17. https://carsnkopi.wordpress.com/2023/05/08/a-rocky-road-ahead-the-tough-realities-for-todays-young-car-enthusiasts-in-singapore/ It wasn’t easy being an automotive fan when I was a young, overweight boy growing up in neighbourhood schools as my strange obsession with machines so out of reach naturally led to constant ridicule from my peers. Yet, I think I was lucky. Lucky because I spent my primary and secondary schooling days in the glorious 80s and 90s. Which meant that after wasting no time joining the workforce after the army (and through sheer effort, perseverance, plenty of luck and a small loan from my amazing girlfriend), I was smack right in the middle of 2008 and 2009 when the sums added up to allow me to buy my very own set of wheels.  Now, if you’ve been paying attention. The years 2008 and 2009 are rather significant. Because for us car-owning, car-loving geeks in Singapore, those were the glory days when COEs dropped to levels so low, rumours were going on about how the Government might even consider scrapping the entire system altogether. Alas, as we now know, that never came to pass. Quite the opposite in fact. Today, our Transport Minister S. Iswaran told Parliament that as a one-off exercise, the Land Transport Authority (LTA) “will bring forward and redistribute the supply from five-year COEs due to expire in the next projected supply peak”. Essentially increasing the supply of certificates of entitlement (COEs) by 24 per cent for smaller, less powerful cars (Category A) and 15 per cent for bigger, more powerful cars (Category B) for the current three-month quota period until July. While it might seem like a sign of relief to the general public, those of us with a tad more vested interest in the matter will understand that such a measure will only serve to sully any chances of a steep increase in COEs quotas in the near future and as such, all hopes of a significant drop in COE prices. It seems to us that the powers that be are happy with COE levels hovering where they are now and have no interest in curtailing what had led to such a dramatic rise. If you are a young enthusiast in Singapore dreaming of one day owning a fun new performance car, I feel for you. Add to that, massive increases in taxes for what many consider their dream cars now mean that even when used, those dreams will no longer be attainable for the vast majority. It doesn’t stop there, with OMVs for many of these beauties now capped at 60k, it would logically make little sense to deregister them, meaning that the majority of these cars will have their COEs renewed once they hit the 10 year mark, which means even less COEs will return to the pool the next decade, which, you guessed it, will only mean even higher premiums for COEs. If you are a young enthusiast in Singapore dreaming of one day owning a fun used performance car, I feel for you. What about cars that have been registered way before these recent rules were implemented? Well, a quick glance through our local automotive classifieds will be more than enough to show you what happens to the resale market when the price of a base-spec Toyota Altis is now asking for over S$160,000. It’s not all local forces at play here of course, with the advent of social media, the hype surrounding certain makes and models of old performance machines have led to a series of “taxes” laid on. “JDM tax”, “Tofu tax”, “Initial D tax”, “Mighty car mods tax”, they all basically mean the same thing, astronomical prices increases on cars that just a couple of years ago no one would even bother to even look at. It’s not all the internets fault of course, the pivot towards SUVs have also contributed to this calamity as the world suffered from years upon years when automotive manufacturers thumbed their collective noses at enthusiasts who were literally begging for the affordable, attainable fun legends we grew up loving. But nein, it was all for nought. To rub salt into our wounds, Mitsubishi even brought out their new Eclipse as an SUV. Today, Mitsubishi is a shadow of its once glorious self and they really only have themselves to blame. And so, with manufacturers no longer building brand new fun sports cars for a period of time, the market for used fun sports cars naturally (with the help of social media) blew the F up and along with that, dragging up the prices for pretty much everything else with a remote chance of being a “classic”. And in a country where such cars are especially rare, you don’t need to be a genius to know what has happened. Things are starting to change of course, we Toyota leading the charge with their GR Yaris, GR Corolla and Supra, but then, you’d have to contend with their equally charged up brand new prices. If you are a young enthusiast in Singapore dreaming of one day owning a fun classic performance car, I feel for you. So, where do we go from here? It’s a tough one to answer. As covered in the media recently and I’m sure plenty of us have talked about it, we all know who are the ones driving up the prices of COE fast and furiously, and I’m sure we all know (even if some might not want to admit it) why nothing is being done or even mentioned about curtailing these car-sharing companies and other PHV registered vehicles. As mentioned once again by our transport minister, “we must expect the long-term trajectory for COE prices to be upwards“. In short, don’t expect COEs to ever come down, and don’t expect the current Goverment to ever be kind to your car-loving dreams. With so many obstacles now neatly in place, It is going to be a painful, rocky road ahead for all car-lovers. And so, if you are a young enthusiast in Singapore, I feel for you and hope that you will also get lucky one day. I’m afraid with the way things are, mine might be running out come December 2026.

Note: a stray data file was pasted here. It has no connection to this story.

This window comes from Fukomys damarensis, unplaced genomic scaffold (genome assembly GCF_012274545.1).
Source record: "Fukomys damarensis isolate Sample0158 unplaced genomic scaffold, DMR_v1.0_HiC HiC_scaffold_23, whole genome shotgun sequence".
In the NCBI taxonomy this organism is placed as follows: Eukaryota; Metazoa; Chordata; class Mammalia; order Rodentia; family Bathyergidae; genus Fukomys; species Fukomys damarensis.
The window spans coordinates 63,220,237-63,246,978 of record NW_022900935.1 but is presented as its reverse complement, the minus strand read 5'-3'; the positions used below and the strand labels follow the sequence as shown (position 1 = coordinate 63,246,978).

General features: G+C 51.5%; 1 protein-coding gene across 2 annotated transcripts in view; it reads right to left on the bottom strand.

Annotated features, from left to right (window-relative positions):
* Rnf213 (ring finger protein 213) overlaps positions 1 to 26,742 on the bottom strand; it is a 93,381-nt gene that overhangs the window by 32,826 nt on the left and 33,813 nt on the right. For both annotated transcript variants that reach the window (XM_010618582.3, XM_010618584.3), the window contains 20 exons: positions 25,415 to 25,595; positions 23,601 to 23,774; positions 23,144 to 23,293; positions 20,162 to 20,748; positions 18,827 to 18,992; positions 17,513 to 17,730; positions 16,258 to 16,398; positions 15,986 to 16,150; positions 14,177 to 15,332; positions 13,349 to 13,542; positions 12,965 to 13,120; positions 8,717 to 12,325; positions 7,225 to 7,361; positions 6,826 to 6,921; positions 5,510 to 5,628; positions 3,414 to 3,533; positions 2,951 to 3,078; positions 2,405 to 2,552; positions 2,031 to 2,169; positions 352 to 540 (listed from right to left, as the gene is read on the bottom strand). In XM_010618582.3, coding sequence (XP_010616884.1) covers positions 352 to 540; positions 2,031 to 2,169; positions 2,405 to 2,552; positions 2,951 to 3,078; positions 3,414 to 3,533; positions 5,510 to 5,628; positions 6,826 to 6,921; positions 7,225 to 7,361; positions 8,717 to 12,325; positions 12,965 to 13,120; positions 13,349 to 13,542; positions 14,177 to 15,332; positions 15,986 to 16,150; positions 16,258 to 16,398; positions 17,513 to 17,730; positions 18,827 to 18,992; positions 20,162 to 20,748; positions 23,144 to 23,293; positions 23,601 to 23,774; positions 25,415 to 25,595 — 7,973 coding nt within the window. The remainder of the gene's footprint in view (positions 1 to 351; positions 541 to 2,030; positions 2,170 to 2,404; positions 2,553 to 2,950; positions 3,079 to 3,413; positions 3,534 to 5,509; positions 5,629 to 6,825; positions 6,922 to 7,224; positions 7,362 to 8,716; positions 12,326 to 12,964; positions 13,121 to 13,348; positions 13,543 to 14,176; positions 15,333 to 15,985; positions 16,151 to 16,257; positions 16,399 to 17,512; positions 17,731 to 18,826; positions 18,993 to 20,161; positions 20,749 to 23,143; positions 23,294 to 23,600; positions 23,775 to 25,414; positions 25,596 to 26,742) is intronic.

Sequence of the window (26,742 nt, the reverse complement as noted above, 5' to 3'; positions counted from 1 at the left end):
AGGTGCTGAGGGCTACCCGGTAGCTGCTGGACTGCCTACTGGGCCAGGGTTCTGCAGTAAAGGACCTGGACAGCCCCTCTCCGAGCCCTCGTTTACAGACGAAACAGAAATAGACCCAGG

18. Community Service by MCF Good Luck to all vested! 3 useful links for MCFers Real Time COE Bidding Results Check Your COE Bidding Status Latest COE Prices and Trending Highest Record Cat A => $93,503 [Mar 2023] Cat B => $116,201 [Mar 2023] Cat C => $91,101 [Mar 2023] Cat D => $13,189 [Nov 2022] Cat E => $118,001 [Feb 2023] The details of the April 1st open bidding exercise for Certificates of Entitlement (COEs) are as follows: Tender opens: Monday, 3 April 2023, 12 noon Tender closes: Wednesday, 5 April 2023, 4.00 pm Tender results: Wednesday, 5 April 2023 (Available on the www.onemotoring.lta.gov.sg) The total quota available for this tender is 1,592 for the following vehicle categories: NON-TRANSFERABLE CATEGORIES Category A : Cars (up to 1,600cc and maximum power up to 97kW (130bhp); and fully electric car with maximum power up to 110kW (147bhp)) => 515 Category B : Cars (above 1,600cc or maximum power above 97kW (130bhp); and fully electric car with maximum power above 110kW (147bhp)) => 430 Category D : Motorcycles => 466 TRANSFERABLE CATEGORIES Category C : Goods Vehicles and Buses => 47 Category E : Open Category => 134